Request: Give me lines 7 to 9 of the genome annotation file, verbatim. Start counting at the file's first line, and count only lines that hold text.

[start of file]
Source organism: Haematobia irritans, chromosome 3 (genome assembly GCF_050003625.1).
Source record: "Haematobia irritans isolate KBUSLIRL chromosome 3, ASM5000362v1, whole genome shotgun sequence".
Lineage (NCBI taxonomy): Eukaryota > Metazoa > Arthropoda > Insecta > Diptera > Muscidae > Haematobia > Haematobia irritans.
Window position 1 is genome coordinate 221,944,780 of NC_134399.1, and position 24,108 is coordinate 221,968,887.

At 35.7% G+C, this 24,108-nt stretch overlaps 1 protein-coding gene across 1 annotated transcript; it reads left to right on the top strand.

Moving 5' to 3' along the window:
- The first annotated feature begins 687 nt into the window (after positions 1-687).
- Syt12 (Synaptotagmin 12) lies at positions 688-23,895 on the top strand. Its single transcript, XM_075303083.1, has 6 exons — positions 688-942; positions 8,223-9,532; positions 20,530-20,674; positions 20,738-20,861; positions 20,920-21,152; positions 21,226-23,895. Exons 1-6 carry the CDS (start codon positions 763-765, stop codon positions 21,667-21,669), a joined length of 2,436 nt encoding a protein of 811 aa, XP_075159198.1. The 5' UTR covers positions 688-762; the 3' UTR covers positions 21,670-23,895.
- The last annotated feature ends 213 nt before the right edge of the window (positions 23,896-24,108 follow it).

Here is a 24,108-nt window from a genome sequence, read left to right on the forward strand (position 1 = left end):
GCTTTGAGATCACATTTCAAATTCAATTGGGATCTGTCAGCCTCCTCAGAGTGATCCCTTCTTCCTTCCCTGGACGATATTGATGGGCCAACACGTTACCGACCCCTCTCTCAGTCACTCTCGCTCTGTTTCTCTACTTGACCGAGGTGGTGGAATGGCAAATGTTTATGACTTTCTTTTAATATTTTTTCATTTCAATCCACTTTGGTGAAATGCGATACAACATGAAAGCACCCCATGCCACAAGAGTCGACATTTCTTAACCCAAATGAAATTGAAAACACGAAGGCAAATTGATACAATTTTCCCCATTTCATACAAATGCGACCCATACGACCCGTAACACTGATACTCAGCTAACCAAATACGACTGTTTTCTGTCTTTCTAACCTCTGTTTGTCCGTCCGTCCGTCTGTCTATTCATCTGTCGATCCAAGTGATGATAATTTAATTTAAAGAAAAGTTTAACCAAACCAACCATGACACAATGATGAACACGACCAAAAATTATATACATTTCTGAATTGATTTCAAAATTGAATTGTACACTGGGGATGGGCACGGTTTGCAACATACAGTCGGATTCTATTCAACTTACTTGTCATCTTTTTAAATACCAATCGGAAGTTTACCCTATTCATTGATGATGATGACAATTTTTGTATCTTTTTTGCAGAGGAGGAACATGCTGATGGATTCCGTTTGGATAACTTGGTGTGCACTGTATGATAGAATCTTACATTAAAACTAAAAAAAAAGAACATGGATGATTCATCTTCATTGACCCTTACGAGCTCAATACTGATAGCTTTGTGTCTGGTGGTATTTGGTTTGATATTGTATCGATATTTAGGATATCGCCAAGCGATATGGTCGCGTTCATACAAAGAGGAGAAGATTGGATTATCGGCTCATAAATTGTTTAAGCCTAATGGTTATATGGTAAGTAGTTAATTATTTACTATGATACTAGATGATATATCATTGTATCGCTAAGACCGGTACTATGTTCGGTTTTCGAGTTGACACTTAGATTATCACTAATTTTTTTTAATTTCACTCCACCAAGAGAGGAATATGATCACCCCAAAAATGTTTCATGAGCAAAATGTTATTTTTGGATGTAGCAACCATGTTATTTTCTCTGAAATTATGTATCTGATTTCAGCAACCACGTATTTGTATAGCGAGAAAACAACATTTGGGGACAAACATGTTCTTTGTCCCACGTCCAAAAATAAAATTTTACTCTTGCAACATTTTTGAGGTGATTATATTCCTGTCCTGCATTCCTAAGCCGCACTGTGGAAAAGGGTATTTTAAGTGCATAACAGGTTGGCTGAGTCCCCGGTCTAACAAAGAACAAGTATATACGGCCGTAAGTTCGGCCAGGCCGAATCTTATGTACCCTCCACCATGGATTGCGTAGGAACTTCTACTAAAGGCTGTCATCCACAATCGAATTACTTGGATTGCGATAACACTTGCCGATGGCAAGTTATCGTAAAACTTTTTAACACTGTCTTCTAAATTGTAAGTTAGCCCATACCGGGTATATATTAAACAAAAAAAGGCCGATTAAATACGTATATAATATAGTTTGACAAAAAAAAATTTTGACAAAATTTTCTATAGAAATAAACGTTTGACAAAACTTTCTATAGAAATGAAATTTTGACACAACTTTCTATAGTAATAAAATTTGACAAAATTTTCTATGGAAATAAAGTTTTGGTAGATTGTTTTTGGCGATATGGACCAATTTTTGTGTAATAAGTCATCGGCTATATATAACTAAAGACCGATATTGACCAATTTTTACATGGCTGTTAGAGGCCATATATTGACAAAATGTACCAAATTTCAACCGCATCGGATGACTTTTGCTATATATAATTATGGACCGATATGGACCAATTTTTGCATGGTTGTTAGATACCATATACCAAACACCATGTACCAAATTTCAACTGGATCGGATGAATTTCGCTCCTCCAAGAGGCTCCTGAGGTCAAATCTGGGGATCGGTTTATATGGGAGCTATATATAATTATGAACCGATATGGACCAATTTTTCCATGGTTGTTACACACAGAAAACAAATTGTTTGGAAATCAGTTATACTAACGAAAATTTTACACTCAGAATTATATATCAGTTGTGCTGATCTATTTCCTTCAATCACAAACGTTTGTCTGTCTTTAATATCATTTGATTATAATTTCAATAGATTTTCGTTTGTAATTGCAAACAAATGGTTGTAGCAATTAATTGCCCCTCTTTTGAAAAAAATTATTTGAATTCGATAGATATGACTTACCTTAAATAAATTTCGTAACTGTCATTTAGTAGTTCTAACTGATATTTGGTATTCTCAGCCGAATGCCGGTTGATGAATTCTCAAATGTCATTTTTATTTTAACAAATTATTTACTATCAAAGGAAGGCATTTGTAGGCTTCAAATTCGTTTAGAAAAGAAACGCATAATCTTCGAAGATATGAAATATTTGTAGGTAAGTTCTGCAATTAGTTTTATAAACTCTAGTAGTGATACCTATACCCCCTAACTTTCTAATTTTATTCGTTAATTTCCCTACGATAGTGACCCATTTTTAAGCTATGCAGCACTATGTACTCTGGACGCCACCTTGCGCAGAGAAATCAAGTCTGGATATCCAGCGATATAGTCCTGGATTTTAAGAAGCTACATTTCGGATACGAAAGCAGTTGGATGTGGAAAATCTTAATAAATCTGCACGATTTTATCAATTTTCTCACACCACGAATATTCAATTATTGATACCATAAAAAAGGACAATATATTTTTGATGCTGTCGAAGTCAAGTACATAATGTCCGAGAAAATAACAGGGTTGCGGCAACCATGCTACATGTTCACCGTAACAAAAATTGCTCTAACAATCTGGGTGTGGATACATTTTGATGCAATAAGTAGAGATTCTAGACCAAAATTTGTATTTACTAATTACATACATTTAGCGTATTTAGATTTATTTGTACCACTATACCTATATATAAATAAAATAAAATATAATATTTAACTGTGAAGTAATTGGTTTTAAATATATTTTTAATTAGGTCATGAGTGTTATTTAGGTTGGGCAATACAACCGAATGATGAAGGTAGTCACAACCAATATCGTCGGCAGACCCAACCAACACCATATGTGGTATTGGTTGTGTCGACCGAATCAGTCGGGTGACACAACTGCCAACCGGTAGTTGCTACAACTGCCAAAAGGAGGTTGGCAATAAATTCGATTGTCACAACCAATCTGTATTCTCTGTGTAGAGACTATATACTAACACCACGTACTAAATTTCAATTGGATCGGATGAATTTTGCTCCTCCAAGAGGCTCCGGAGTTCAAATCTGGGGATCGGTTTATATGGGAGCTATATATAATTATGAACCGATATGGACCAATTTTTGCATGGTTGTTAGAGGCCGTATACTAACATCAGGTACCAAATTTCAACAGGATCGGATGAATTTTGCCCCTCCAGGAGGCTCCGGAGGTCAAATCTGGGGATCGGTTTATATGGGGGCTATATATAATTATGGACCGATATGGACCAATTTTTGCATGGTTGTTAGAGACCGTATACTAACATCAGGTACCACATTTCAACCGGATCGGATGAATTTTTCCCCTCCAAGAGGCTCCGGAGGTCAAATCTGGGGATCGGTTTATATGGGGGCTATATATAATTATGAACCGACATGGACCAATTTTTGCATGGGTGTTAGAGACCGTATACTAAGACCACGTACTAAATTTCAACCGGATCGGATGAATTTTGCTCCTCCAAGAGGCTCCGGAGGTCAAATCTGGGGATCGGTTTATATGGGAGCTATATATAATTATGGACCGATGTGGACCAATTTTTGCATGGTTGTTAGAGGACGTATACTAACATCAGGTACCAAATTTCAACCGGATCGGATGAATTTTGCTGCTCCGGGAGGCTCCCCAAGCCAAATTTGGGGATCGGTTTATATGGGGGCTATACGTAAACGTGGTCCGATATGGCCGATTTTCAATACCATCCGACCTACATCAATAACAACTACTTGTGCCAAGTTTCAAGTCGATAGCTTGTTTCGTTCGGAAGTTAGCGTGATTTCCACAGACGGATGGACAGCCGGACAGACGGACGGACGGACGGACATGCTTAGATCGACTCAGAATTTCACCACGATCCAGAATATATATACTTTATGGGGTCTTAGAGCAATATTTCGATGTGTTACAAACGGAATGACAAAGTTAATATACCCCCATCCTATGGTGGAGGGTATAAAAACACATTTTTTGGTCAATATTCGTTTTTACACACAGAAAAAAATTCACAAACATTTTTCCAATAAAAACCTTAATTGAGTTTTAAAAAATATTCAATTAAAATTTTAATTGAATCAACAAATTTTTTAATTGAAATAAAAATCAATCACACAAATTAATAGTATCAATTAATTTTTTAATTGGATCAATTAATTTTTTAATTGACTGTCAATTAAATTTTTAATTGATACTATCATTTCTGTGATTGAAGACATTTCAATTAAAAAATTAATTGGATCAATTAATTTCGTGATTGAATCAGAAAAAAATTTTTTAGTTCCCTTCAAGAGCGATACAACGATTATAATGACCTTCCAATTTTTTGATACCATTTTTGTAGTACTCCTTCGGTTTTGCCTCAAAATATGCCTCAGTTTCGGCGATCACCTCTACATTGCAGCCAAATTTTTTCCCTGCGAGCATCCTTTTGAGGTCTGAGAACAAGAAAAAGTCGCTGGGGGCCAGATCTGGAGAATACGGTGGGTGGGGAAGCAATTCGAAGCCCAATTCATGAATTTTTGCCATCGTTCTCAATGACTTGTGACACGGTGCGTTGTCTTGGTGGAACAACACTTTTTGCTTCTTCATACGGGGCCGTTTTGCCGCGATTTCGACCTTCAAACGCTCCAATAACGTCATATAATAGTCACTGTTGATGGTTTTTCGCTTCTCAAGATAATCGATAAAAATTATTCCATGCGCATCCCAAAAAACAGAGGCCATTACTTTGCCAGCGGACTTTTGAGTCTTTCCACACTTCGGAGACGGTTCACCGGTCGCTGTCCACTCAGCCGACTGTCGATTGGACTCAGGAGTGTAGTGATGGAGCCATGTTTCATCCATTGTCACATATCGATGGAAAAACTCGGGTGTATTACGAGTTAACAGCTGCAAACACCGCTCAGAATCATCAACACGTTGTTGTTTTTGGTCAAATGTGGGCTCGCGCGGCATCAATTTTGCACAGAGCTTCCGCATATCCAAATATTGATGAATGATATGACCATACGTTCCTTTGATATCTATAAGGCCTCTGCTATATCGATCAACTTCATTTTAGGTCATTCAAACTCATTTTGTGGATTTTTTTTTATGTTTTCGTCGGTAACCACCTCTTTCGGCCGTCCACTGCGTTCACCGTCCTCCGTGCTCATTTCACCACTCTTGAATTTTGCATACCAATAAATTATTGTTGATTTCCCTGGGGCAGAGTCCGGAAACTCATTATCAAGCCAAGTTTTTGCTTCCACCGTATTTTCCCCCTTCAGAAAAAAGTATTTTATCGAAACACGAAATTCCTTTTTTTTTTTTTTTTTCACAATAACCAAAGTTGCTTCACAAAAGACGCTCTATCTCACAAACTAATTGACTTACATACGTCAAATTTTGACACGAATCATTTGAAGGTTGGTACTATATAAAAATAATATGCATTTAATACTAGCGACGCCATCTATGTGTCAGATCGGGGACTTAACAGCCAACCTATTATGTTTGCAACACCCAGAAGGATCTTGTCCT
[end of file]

- The first annotated feature begins 687 nt into the window (after positions 1-687).
- Syt12 (Synaptotagmin 12) lies at positions 688-23,895 on the top strand. Its single transcript, XM_075303083.1, has 6 exons — positions 688-942; positions 8,223-9,532; positions 20,530-20,674; positions 20,738-20,861; positions 20,920-21,152; positions 21,226-23,895. Exons 1-6 carry the CDS (start codon positions 763-765, stop codon positions 21,667-21,669), a joined length of 2,436 nt encoding a protein of 811 aa, XP_075159198.1. The 5' UTR covers positions 688-762; the 3' UTR covers positions 21,670-23,895.
- The last annotated feature ends 213 nt before the right edge of the window (positions 23,896-24,108 follow it).